In the round-up: The FIA’s role in the sale of Formula One to Liberty Media is being investigated in France.
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French Investigator Seeks Information About Formula One Sale (The New York Times)
"Damian Collins, the British lawmaker who made the initial complaint to investigators in London, where Formula One is based, said he had closely examined the Concorde Agreement and could find 'no logical explanation' for the deal agreed with the federation."
Red Bull make early start on 2018 car development (Sky)
"We always feel like we start on the next year's car early enough but maybe what we think is early isn't early enough. I know for next year it has been brought forward more than it was for this year."
'Bigger, broader, better': Chase Carey on F1 in the US (ESPN)
"You can see one of the more promising kernels you get - although I wouldn't make broad conclusions out of it - is that as we do more in the digital world the amount of engagement we have in the US is very encouraging. It tells you that there is an interest there to tap into."
Renault not afraid of losing to McLaren in '18 (Autosport)
"We need to think strategy, we need to think tactics, and it is no secret that accepting to support that musical chairs on engines has created more options - including the option on Carlos Sainz, which would not have been available otherwise."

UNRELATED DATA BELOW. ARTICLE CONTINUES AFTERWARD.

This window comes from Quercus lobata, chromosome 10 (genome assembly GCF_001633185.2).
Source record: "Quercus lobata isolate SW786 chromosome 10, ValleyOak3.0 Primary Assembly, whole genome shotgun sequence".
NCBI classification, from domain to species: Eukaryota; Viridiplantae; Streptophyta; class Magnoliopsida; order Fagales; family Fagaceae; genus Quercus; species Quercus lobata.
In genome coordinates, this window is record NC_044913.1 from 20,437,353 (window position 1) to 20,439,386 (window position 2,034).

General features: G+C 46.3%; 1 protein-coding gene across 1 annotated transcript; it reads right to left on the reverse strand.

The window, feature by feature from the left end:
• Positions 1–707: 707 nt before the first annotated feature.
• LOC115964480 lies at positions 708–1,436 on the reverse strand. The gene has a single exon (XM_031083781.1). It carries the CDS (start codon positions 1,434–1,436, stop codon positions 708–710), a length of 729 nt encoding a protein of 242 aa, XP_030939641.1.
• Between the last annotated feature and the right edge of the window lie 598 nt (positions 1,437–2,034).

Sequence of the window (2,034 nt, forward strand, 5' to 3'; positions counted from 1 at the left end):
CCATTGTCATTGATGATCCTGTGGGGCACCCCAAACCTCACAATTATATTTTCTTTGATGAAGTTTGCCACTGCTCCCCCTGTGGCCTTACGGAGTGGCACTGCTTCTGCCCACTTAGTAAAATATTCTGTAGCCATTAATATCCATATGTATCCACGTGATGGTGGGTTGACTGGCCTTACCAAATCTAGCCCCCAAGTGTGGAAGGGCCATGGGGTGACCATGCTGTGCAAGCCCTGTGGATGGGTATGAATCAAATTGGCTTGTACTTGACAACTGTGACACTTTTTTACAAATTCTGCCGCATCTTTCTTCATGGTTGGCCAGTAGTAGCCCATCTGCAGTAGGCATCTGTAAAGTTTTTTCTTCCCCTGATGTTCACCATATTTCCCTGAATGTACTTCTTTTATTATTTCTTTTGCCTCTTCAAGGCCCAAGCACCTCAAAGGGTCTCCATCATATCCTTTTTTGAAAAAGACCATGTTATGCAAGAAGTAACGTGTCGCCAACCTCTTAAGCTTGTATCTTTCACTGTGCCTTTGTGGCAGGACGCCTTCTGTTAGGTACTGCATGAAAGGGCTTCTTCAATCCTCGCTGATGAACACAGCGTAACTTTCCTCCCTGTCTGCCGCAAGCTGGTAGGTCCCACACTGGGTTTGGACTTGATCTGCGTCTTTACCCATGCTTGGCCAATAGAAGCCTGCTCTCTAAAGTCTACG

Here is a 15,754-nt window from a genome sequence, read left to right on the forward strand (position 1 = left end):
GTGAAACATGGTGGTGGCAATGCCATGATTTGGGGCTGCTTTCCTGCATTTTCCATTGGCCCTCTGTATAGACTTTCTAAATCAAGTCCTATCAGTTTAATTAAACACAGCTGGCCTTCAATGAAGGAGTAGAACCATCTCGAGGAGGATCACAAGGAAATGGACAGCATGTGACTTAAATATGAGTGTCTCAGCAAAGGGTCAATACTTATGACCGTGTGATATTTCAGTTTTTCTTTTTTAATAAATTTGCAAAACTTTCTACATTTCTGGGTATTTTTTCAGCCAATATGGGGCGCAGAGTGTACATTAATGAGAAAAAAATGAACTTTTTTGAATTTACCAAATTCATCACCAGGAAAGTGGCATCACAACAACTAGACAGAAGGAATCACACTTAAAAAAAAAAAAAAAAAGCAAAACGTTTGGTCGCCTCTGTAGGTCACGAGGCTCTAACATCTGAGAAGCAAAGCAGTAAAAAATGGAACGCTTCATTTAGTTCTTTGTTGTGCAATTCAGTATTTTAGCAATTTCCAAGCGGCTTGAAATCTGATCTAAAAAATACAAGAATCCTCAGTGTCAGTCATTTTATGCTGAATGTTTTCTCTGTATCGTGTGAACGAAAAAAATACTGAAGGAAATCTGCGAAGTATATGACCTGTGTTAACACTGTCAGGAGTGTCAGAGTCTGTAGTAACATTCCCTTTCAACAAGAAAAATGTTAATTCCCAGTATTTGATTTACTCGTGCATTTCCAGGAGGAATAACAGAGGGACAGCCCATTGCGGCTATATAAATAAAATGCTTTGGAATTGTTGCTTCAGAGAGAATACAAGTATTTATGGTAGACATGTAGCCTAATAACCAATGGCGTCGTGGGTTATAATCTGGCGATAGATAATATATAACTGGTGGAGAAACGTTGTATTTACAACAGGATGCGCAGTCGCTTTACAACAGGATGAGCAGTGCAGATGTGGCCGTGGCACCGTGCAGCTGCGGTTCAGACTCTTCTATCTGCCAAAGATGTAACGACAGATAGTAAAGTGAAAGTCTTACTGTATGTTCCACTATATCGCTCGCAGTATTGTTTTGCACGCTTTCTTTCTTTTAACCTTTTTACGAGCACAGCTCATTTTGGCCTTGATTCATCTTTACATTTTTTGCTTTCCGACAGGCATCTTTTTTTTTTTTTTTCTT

Button: I saw red when drunk Sir Richard Branson touched my girlfriend's face (The Telegraph)
"'Look, I think you better leave,' warned my manager Richard, 'or you’re going to get chinned when Jenson gets back.'"
Honda partnership 'a release' for Toro Rosso (Motorsport)
"It's a huge challenge, and it's also a huge responsibility to that company as well. It's nice to have a partner rather than a supplier."
Ecclestone up sticks to new Swiss abode (The Straits Times)
"A Formula One spokesman said that was not the case. 'Bernie is always welcome at any Grand Prix he'd like to attend,' he said, although limited office space at some tracks meant prior notice was preferred."
Review: Ferrari 312B revisits the car that took the Grand Prix world by storm with style and speed (News Australia)
"The forensic study of the car’s once groundbreaking (and now highly antiquated) mechanics kicks in... and non-petrolheads will doze off."
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